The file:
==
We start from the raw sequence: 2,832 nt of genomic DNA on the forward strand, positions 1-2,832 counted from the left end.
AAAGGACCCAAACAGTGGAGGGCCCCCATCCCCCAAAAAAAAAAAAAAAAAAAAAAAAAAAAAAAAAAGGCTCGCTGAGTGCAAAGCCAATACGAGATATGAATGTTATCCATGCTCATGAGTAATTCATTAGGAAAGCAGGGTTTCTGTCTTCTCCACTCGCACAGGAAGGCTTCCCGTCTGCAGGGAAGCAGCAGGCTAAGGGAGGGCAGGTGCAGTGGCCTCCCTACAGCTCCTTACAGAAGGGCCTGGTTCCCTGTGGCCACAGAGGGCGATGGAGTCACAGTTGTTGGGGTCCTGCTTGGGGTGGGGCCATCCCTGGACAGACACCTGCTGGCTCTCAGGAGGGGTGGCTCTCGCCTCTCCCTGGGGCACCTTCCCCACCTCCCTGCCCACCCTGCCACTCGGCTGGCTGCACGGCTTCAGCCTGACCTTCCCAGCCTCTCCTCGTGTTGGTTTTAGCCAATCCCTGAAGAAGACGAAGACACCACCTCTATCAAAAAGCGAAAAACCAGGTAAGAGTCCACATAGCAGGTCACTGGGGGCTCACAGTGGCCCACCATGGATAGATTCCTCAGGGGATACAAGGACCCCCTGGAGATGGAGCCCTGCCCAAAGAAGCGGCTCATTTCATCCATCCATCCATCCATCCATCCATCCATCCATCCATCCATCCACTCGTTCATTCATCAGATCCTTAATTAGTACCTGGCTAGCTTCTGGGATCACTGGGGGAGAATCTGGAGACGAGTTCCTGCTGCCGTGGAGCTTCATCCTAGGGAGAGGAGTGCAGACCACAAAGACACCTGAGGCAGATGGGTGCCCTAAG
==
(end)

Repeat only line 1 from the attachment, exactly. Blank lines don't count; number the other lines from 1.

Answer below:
We start from the raw sequence: 2,832 nt of genomic DNA on the forward strand, positions 1-2,832 counted from the left end.